Well, some will have got as far as finding that Panoptica was populated with female worker drones, like bee or ant colonies. I was just making it up, okay? There was no way to make it really happen. In any non-insect species.
Well, now there is. In chickens.
At first… but there is a huge problem here. If the genetic meddling causes no male chickens to hatch, who gets the next generation’s eggs going? It’s a disaster that makes Dr. Frankenstein’s story look like a mere ‘oops’. Better get used to duck eggs folks because they plan to wipe out chickens in one generation.
The same issue will arise in Panoptica before it’s complete and I have to thank real life once again for making my insane fiction at least credible. I had it written but as with brain chips, I was worried it was too far-fetched, yet once again it seems I had not fetched it nearly far enough.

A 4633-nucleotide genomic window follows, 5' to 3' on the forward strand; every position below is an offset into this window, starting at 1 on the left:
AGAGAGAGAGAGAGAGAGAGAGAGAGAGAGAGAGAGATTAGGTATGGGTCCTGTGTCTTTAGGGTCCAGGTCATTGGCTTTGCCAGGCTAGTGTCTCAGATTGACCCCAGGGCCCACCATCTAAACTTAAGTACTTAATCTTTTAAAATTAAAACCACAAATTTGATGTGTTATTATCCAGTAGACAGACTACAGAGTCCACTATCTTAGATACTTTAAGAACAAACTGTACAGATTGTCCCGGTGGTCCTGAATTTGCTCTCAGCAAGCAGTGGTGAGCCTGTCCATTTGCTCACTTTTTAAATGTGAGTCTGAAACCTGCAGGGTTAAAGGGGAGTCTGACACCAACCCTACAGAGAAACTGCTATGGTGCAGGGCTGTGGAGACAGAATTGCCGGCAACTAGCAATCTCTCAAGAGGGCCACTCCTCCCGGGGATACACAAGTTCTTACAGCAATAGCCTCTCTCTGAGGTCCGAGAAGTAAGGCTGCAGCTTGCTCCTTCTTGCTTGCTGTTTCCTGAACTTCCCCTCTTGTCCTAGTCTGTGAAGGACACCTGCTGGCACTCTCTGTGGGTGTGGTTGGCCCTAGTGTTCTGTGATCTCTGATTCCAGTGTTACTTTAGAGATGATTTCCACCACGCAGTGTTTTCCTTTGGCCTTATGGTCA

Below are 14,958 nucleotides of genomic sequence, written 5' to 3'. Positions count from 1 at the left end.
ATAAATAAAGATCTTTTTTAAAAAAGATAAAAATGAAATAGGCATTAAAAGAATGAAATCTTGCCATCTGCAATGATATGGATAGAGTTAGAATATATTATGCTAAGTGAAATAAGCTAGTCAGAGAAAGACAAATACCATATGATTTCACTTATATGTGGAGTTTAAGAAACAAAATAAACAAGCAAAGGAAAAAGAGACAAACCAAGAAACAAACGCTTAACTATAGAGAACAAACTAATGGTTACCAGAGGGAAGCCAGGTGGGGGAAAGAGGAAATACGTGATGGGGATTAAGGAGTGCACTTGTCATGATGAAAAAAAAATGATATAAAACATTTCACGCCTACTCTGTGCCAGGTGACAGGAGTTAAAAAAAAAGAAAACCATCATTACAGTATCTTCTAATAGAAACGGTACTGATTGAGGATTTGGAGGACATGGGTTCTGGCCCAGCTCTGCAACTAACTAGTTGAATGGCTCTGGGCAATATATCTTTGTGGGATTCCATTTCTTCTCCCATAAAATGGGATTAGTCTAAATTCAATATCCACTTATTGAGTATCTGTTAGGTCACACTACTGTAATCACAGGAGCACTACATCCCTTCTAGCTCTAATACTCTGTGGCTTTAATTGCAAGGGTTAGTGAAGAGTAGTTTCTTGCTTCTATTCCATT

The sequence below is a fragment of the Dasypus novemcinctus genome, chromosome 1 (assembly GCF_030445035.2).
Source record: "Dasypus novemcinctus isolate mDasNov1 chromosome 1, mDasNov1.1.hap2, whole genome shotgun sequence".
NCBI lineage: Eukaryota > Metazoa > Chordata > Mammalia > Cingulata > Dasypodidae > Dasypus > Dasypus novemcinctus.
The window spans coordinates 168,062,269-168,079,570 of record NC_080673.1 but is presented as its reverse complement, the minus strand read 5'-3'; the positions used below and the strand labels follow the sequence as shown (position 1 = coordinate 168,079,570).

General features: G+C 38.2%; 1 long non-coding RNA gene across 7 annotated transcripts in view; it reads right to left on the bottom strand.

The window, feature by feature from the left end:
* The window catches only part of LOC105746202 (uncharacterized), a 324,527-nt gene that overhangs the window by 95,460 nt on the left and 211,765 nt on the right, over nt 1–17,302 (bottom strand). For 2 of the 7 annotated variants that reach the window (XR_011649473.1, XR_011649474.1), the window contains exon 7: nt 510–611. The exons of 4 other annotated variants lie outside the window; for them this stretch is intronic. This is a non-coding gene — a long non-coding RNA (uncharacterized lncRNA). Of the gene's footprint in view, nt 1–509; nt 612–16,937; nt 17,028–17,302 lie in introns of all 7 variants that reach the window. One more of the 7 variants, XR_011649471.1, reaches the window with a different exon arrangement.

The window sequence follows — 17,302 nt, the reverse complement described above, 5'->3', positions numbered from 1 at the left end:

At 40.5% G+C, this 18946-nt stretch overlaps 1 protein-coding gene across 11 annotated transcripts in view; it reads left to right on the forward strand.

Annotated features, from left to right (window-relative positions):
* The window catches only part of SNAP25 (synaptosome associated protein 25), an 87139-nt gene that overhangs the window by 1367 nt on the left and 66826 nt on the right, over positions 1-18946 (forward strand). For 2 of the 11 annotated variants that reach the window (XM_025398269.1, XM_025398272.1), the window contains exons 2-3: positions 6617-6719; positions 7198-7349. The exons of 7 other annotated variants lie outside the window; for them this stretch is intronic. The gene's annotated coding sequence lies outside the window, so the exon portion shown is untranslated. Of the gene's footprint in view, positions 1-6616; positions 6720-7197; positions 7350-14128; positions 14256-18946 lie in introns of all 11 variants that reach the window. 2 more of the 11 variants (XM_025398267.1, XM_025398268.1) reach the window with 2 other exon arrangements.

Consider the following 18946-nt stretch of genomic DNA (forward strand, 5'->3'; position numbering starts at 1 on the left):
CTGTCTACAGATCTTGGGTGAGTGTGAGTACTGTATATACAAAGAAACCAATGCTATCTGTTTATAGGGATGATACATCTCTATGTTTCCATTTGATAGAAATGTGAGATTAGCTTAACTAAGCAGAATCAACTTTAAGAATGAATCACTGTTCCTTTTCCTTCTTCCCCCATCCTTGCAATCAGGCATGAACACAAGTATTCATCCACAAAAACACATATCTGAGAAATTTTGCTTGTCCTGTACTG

Well. I have to complete a story for Underdog Anthology 17. Mine had stalled but this is new inspiration. It allows me to follow on from a story I had published in Alienskin Magazine (sadly gone forever) in 2004. Where our MC finds that her edits have spread unintentionally through subsequent experiments…
Anyhow. Here’s the original. It was also in ‘Fears of the Old and the New‘.
The Gene Genie
This one had to be cut down to fit with the word count required by Alienskin magazine at that time (2004). This is the uncut version. Published again in ‘Fears of the Old and the New’ in 2012, but no bugger ever read it so here it is again.
“The bulk of the DNA in the human genome is junk. Most of it doesn’t code for anything.” Professor Armitage succeeded in looking haughty even while relaxing in his leather armchair. He had the air of someone who could emanate haughtiness in his sleep.
Diane’s response was immediate. “Surely, Professor, at least some of that DNA codes for proteins? Some of it represents intact genes that are not lost, just switched off?”